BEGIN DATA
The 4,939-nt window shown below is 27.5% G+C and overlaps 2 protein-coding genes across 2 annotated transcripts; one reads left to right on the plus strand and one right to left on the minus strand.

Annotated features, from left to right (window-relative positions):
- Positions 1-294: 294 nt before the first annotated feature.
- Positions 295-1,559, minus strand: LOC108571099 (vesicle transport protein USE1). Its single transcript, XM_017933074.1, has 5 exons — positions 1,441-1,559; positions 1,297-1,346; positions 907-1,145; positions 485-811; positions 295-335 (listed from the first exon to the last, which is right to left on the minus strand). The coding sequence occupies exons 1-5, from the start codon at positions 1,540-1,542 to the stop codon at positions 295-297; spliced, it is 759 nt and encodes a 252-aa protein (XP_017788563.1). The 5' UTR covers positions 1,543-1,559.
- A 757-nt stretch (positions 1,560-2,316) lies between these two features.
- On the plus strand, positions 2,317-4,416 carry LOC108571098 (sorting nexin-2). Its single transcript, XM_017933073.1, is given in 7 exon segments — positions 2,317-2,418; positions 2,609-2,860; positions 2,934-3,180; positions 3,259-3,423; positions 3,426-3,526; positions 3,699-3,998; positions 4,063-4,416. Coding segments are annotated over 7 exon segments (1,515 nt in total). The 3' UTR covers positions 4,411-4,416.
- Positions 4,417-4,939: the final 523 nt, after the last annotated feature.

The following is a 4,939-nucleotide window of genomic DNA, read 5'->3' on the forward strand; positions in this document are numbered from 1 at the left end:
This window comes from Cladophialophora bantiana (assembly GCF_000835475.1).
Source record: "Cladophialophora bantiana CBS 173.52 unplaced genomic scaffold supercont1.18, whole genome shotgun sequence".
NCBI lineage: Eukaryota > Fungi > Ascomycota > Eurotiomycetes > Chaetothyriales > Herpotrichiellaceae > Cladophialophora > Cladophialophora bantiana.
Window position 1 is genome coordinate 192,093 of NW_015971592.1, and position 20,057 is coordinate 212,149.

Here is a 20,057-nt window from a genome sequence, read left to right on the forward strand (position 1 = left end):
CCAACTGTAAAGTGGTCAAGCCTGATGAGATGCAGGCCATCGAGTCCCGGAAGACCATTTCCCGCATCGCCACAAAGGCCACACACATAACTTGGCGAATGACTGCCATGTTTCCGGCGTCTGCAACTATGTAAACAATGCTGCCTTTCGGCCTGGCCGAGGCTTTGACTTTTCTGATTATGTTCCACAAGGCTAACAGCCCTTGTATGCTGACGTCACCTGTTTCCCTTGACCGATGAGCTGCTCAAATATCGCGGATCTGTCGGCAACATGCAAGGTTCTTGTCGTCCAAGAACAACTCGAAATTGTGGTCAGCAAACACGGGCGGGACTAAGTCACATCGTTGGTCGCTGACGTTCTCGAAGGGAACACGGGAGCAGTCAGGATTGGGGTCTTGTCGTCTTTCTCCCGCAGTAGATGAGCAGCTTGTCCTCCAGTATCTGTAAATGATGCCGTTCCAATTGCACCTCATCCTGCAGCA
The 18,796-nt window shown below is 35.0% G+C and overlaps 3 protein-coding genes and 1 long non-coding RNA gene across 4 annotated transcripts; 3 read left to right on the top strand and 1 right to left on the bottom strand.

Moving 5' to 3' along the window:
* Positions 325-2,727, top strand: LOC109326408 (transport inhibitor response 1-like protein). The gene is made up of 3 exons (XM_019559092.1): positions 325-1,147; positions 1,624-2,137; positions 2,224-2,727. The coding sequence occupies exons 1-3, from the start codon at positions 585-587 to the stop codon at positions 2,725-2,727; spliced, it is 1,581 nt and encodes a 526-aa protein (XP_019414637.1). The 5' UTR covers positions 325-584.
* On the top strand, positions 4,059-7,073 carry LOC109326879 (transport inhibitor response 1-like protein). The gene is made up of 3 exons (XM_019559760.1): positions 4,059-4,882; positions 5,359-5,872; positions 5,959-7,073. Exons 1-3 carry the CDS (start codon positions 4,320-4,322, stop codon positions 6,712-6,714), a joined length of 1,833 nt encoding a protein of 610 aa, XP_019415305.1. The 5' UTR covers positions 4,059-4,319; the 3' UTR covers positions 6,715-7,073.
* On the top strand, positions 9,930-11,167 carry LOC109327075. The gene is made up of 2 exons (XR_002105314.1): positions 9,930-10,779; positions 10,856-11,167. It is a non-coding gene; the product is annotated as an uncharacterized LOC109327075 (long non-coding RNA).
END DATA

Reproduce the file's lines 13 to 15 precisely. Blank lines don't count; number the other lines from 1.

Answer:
Here is a 20,057-nt window from a genome sequence, read left to right on the forward strand (position 1 = left end):
CCAACTGTAAAGTGGTCAAGCCTGATGAGATGCAGGCCATCGAGTCCCGGAAGACCATTTCCCGCATCGCCACAAAGGCCACACACATAACTTGGCGAATGACTGCCATGTTTCCGGCGTCTGCAACTATGTAAACAATGCTGCCTTTCGGCCTGGCCGAGGCTTTGACTTTTCTGATTATGTTCCACAAGGCTAACAGCCCTTGTATGCTGACGTCACCTGTTTCCCTTGACCGATGAGCTGCTCAAATATCGCGGATCTGTCGGCAACATGCAAGGTTCTTGTCGTCCAAGAACAACTCGAAATTGTGGTCAGCAAACACGGGCGGGACTAAGTCACATCGTTGGTCGCTGACGTTCTCGAAGGGAACACGGGAGCAGTCAGGATTGGGGTCTTGTCGTCTTTCTCCCGCAGTAGATGAGCAGCTTGTCCTCCAGTATCTGTAAATGATGCCGTTCCAATTGCACCTCATCCTGCAGCA
The 18,796-nt window shown below is 35.0% G+C and overlaps 3 protein-coding genes and 1 long non-coding RNA gene across 4 annotated transcripts; 3 read left to right on the top strand and 1 right to left on the bottom strand.